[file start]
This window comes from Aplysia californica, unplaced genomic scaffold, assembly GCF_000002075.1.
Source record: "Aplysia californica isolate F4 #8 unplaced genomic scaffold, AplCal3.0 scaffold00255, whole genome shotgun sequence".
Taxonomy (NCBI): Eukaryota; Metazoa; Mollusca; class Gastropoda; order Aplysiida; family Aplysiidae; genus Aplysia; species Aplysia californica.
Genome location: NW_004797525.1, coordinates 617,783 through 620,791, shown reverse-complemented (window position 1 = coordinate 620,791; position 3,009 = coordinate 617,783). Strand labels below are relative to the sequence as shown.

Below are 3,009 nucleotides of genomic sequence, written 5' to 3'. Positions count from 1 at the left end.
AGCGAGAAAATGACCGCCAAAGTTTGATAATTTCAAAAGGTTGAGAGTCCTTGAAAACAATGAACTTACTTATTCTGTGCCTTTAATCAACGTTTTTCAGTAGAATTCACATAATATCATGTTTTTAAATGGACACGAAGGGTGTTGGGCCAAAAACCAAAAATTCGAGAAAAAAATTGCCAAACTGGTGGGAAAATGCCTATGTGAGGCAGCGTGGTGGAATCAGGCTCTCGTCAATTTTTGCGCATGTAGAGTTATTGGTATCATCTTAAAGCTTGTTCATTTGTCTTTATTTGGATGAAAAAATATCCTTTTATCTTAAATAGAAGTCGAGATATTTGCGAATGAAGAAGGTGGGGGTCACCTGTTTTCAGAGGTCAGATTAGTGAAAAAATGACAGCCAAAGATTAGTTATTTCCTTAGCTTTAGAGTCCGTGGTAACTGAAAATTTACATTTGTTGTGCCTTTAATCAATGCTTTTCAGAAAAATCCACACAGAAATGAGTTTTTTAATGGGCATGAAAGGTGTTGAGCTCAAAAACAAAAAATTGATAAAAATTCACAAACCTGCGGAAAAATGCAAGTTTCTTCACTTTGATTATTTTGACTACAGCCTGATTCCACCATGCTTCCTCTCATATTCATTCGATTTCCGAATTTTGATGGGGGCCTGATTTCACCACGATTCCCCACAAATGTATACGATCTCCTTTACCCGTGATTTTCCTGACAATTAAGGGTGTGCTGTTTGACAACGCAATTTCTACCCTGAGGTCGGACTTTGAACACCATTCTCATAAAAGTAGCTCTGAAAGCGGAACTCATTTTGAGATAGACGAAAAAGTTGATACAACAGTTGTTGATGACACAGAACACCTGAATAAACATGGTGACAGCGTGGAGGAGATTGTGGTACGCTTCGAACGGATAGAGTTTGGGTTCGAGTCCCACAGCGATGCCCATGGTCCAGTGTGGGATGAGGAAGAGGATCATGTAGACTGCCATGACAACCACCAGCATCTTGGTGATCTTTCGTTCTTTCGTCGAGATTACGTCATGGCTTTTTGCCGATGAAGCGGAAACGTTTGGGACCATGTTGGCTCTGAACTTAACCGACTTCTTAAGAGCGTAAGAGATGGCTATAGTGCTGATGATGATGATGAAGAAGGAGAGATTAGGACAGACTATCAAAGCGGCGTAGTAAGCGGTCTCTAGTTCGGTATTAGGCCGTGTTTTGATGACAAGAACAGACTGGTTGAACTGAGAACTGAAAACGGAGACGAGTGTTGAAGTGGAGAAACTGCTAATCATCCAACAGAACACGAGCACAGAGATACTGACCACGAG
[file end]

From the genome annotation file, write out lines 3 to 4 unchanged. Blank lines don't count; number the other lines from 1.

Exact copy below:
Taxonomy (NCBI): Eukaryota; Metazoa; Mollusca; class Gastropoda; order Aplysiida; family Aplysiidae; genus Aplysia; species Aplysia californica.
Genome location: NW_004797525.1, coordinates 617,783 through 620,791, shown reverse-complemented (window position 1 = coordinate 620,791; position 3,009 = coordinate 617,783). Strand labels below are relative to the sequence as shown.